Inflation further cools in Australia as confidence of 'soft landing' grows


SYDNEY — Inflation in Australia has slowed to its lowest rate in three years, the country’s official statistics agency said Wednesday, raising hopes of a “soft landing” for the nation’s economy.

The Australian Bureau of Statistics said the latest consumers price index, or CPI, fell to 4.1%, down from 5.4% in September.

The result means annual inflation rate is now at its lowest level since December 2021, while quarterly inflation was 0.6%, down from 1.2% in September.

The decline was faster than market expectations for a 4.3% annual increase and a 0.8% quarterly rise.

“While prices continued to rise for most goods and services, annual consumer price index inflation has fallen from a peak of 7.8% in December 2022, to 4.1% in December 2023,” the head of price statistics, Michelle Marquardt, said in a statement.

While the CPI is still above the Reserve Bank of Australia’s target band of 2-3%, the bigger than expected slowdown will raise mortgage holders’ hopes that relief on interest rates could be within sight.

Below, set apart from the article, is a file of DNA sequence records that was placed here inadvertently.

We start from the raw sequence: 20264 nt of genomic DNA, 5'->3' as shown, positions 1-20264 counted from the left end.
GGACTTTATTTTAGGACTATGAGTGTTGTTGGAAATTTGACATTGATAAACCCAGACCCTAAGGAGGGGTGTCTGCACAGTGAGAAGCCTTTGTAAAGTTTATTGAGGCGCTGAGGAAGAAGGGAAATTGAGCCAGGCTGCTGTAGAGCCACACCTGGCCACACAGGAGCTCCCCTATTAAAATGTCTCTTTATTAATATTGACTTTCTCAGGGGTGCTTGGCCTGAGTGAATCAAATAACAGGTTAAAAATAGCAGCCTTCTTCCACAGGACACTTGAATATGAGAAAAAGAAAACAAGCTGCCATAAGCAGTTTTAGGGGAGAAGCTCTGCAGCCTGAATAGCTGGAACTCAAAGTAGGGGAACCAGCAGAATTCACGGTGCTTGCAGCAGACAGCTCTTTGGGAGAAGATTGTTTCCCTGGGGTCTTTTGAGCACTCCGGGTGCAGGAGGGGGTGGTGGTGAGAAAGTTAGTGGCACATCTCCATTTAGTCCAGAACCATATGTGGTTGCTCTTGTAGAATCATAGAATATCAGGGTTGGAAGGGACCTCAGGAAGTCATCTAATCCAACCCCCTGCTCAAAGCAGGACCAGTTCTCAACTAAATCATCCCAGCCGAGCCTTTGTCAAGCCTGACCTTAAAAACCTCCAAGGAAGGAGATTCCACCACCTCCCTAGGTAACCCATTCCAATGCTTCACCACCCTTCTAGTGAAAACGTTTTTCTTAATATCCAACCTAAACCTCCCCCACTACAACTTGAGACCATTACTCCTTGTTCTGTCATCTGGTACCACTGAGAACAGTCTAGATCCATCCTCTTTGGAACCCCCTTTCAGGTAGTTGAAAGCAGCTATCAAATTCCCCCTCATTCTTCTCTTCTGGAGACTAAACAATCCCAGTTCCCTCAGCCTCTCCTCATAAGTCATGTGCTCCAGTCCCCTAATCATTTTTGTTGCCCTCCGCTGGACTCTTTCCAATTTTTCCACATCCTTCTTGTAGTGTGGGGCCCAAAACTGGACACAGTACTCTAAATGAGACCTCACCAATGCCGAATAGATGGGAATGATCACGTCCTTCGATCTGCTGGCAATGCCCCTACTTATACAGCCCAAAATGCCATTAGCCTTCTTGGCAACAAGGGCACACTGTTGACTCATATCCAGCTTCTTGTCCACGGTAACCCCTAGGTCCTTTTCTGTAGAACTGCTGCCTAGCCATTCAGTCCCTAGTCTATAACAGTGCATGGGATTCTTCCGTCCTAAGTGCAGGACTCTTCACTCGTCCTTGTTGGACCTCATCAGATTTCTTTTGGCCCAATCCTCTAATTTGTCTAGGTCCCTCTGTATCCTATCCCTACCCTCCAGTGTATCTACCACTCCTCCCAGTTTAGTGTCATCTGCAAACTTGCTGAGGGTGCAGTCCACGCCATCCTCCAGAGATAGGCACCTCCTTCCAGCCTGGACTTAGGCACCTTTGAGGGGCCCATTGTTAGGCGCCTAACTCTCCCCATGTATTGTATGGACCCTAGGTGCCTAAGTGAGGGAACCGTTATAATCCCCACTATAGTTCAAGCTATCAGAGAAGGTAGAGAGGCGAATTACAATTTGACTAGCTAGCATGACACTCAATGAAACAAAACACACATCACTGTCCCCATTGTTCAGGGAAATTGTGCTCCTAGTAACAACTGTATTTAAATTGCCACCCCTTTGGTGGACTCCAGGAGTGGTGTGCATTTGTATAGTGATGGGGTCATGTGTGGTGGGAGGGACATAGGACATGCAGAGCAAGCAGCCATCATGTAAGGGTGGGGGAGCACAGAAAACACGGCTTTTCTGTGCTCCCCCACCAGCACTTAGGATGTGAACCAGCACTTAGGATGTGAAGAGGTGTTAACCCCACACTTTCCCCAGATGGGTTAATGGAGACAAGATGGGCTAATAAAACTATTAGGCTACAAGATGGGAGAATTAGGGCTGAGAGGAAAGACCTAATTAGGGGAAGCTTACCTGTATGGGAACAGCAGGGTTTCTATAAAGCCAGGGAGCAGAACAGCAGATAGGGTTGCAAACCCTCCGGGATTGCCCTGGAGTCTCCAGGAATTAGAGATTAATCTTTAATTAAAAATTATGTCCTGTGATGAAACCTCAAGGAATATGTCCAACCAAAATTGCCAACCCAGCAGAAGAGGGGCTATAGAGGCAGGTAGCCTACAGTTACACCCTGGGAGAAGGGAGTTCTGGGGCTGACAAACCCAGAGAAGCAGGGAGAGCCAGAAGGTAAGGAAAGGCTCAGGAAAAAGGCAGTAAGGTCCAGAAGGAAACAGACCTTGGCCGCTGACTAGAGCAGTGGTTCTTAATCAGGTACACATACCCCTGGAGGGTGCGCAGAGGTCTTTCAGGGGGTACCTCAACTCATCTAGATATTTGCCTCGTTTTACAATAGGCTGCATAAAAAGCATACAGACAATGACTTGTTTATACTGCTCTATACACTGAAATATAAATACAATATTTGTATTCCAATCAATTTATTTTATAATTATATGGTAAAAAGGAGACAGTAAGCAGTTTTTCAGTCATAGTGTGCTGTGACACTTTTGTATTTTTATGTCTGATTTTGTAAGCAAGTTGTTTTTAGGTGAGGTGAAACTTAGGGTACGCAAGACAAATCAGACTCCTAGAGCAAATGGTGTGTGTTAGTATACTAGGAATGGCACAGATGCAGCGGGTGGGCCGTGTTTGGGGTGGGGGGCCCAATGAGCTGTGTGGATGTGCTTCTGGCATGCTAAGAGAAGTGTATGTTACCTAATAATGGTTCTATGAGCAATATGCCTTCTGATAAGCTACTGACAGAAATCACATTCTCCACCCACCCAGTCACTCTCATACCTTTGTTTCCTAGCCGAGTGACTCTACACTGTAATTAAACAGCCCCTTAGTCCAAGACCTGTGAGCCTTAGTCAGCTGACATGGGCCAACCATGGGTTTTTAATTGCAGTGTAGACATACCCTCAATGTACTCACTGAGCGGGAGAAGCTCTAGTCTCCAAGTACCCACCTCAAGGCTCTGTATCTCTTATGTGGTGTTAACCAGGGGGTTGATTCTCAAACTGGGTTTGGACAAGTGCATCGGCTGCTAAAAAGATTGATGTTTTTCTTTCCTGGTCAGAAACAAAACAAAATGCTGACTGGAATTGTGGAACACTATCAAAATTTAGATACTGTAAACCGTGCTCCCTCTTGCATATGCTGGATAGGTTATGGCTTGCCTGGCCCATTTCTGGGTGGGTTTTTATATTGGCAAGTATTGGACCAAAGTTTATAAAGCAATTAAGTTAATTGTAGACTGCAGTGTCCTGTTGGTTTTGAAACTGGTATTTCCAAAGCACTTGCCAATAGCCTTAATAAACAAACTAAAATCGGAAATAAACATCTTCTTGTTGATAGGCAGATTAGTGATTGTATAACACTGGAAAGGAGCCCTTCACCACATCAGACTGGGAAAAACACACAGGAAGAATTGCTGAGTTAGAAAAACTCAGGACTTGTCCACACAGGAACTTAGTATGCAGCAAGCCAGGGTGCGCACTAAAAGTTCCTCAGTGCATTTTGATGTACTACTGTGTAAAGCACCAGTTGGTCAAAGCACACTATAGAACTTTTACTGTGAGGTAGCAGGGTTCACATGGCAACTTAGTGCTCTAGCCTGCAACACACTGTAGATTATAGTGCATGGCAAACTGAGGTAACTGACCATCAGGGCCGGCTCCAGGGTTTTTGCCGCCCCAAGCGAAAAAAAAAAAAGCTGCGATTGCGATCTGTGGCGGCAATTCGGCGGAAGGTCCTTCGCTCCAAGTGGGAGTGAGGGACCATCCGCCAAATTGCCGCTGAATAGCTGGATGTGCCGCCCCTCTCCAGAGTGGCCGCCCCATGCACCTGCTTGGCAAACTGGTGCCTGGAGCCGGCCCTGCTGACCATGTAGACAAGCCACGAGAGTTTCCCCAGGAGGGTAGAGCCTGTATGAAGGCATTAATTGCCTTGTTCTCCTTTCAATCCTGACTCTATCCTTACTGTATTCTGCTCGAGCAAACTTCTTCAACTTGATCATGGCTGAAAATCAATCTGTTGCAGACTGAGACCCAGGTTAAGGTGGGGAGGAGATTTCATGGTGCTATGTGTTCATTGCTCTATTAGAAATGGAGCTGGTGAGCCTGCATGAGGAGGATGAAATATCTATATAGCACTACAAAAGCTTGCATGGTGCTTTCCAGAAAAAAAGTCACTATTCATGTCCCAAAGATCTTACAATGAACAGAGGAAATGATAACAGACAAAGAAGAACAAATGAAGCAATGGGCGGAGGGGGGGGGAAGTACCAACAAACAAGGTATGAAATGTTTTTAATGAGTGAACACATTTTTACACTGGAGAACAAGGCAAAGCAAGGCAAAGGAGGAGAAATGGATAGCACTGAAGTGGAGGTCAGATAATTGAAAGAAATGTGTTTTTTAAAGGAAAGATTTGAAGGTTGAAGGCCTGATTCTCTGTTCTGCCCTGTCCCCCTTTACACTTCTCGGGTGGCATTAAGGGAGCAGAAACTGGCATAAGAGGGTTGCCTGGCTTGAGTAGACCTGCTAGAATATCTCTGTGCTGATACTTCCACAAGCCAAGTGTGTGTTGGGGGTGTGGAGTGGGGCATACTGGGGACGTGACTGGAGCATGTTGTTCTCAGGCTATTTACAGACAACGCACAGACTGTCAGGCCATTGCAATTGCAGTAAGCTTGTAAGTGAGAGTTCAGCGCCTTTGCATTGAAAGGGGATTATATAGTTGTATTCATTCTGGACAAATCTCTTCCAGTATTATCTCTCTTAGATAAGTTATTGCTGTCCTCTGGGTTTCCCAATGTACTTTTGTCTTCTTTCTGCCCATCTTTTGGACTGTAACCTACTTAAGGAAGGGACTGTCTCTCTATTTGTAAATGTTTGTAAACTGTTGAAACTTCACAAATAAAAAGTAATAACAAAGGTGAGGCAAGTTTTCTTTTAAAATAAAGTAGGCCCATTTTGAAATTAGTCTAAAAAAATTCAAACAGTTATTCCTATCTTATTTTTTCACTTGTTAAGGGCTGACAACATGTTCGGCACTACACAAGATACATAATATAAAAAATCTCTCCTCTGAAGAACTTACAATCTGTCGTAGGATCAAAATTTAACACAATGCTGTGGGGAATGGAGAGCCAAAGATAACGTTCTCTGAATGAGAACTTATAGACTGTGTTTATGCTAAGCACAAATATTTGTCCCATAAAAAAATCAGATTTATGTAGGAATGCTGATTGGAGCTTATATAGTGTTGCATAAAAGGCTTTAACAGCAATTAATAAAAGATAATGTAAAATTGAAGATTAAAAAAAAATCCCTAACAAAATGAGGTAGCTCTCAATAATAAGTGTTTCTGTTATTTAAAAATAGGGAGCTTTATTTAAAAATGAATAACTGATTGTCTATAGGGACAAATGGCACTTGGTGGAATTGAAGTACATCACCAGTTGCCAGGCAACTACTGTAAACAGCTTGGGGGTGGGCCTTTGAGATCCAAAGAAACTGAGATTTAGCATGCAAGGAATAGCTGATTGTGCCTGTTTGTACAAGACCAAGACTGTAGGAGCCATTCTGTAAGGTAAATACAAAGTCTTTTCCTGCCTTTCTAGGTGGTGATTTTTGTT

The RBA will meet on Tuesday to review the official cash rate — which currently sits at 4.35%. The latest results will support the case that inflation is being tamed, moderating the need to lift rates that are at the highest level since December 2011.

The central bank manipulates interest rates to keep inflation within its target band.

Australian Treasurer Jim Chalmers said the numbers were “very encouraging.”

“But it’s not mission accomplished yet, because we know people are still under the pump,” he told reporters in Melbourne on Wednesday.

The fresh progress on Australia’s inflation challenge comes a day after the International Monetary Fund said it had upgraded its outlook for the world economy, including for Australia, this year.

The agency said it now expects the global economy to grow 3.1% this year, which was 0.2 percentage points better than in its previous estimate in October.

Australia similarly had its growth forecasts bumped up by 0.2 percentage points in 2024 with the agency expecting Australia’s economy to expand 1.4% in 2024 and 2.1% in 2025.

“We are now in the final descent toward a soft landing,’’ Pierre-Olivier Gourinchas, the IMF’s chief economist, told reporters on Tuesday ahead of the report’s release. “The clouds are beginning to part.”

“But the pace of expansion remains slow and turbulence may lie ahead.”



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